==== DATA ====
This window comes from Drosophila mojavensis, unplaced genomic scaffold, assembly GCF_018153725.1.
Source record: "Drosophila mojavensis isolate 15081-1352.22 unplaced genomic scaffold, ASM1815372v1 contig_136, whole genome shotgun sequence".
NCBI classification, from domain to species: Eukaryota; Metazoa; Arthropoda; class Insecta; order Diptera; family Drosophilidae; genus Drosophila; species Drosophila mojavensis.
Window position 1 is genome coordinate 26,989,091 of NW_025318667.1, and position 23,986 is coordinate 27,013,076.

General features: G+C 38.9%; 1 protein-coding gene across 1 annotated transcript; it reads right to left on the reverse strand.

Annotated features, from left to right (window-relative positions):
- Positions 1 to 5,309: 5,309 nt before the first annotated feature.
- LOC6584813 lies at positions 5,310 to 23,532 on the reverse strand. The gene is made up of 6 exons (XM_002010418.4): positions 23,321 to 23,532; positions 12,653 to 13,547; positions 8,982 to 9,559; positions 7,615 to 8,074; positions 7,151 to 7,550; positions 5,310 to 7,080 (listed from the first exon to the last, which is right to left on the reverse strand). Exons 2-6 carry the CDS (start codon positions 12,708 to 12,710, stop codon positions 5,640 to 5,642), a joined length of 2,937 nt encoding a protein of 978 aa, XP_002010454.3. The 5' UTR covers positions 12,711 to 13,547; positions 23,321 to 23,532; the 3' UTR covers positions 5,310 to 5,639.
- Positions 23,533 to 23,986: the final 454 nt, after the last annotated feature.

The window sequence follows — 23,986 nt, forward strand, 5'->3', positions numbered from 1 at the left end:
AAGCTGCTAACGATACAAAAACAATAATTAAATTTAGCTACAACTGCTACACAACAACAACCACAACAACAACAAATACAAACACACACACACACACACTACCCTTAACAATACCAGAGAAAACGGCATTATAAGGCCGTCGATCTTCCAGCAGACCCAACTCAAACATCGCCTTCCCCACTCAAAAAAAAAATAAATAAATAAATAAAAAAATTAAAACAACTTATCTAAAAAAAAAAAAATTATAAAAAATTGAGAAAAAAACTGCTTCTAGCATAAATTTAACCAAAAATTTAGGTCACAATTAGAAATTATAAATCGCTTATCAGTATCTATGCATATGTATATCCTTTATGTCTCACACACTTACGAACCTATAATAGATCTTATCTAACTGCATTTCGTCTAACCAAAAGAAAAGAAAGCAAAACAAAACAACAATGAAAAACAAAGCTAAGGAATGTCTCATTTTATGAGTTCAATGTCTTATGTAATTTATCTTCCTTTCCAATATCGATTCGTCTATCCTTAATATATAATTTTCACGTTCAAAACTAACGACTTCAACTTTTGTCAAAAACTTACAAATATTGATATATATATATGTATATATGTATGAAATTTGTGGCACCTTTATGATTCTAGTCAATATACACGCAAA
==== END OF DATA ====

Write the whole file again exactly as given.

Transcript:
This window comes from Drosophila mojavensis, unplaced genomic scaffold, assembly GCF_018153725.1.
Source record: "Drosophila mojavensis isolate 15081-1352.22 unplaced genomic scaffold, ASM1815372v1 contig_136, whole genome shotgun sequence".
NCBI classification, from domain to species: Eukaryota; Metazoa; Arthropoda; class Insecta; order Diptera; family Drosophilidae; genus Drosophila; species Drosophila mojavensis.
Window position 1 is genome coordinate 26,989,091 of NW_025318667.1, and position 23,986 is coordinate 27,013,076.

General features: G+C 38.9%; 1 protein-coding gene across 1 annotated transcript; it reads right to left on the reverse strand.

Annotated features, from left to right (window-relative positions):
- Positions 1 to 5,309: 5,309 nt before the first annotated feature.
- LOC6584813 lies at positions 5,310 to 23,532 on the reverse strand. The gene is made up of 6 exons (XM_002010418.4): positions 23,321 to 23,532; positions 12,653 to 13,547; positions 8,982 to 9,559; positions 7,615 to 8,074; positions 7,151 to 7,550; positions 5,310 to 7,080 (listed from the first exon to the last, which is right to left on the reverse strand). Exons 2-6 carry the CDS (start codon positions 12,708 to 12,710, stop codon positions 5,640 to 5,642), a joined length of 2,937 nt encoding a protein of 978 aa, XP_002010454.3. The 5' UTR covers positions 12,711 to 13,547; positions 23,321 to 23,532; the 3' UTR covers positions 5,310 to 5,639.
- Positions 23,533 to 23,986: the final 454 nt, after the last annotated feature.

The window sequence follows — 23,986 nt, forward strand, 5'->3', positions numbered from 1 at the left end:
AAGCTGCTAACGATACAAAAACAATAATTAAATTTAGCTACAACTGCTACACAACAACAACCACAACAACAACAAATACAAACACACACACACACACACTACCCTTAACAATACCAGAGAAAACGGCATTATAAGGCCGTCGATCTTCCAGCAGACCCAACTCAAACATCGCCTTCCCCACTCAAAAAAAAAATAAATAAATAAATAAAAAAATTAAAACAACTTATCTAAAAAAAAAAAAATTATAAAAAATTGAGAAAAAAACTGCTTCTAGCATAAATTTAACCAAAAATTTAGGTCACAATTAGAAATTATAAATCGCTTATCAGTATCTATGCATATGTATATCCTTTATGTCTCACACACTTACGAACCTATAATAGATCTTATCTAACTGCATTTCGTCTAACCAAAAGAAAAGAAAGCAAAACAAAACAACAATGAAAAACAAAGCTAAGGAATGTCTCATTTTATGAGTTCAATGTCTTATGTAATTTATCTTCCTTTCCAATATCGATTCGTCTATCCTTAATATATAATTTTCACGTTCAAAACTAACGACTTCAACTTTTGTCAAAAACTTACAAATATTGATATATATATATGTATATATGTATGAAATTTGTGGCACCTTTATGATTCTAGTCAATATACACGCAAA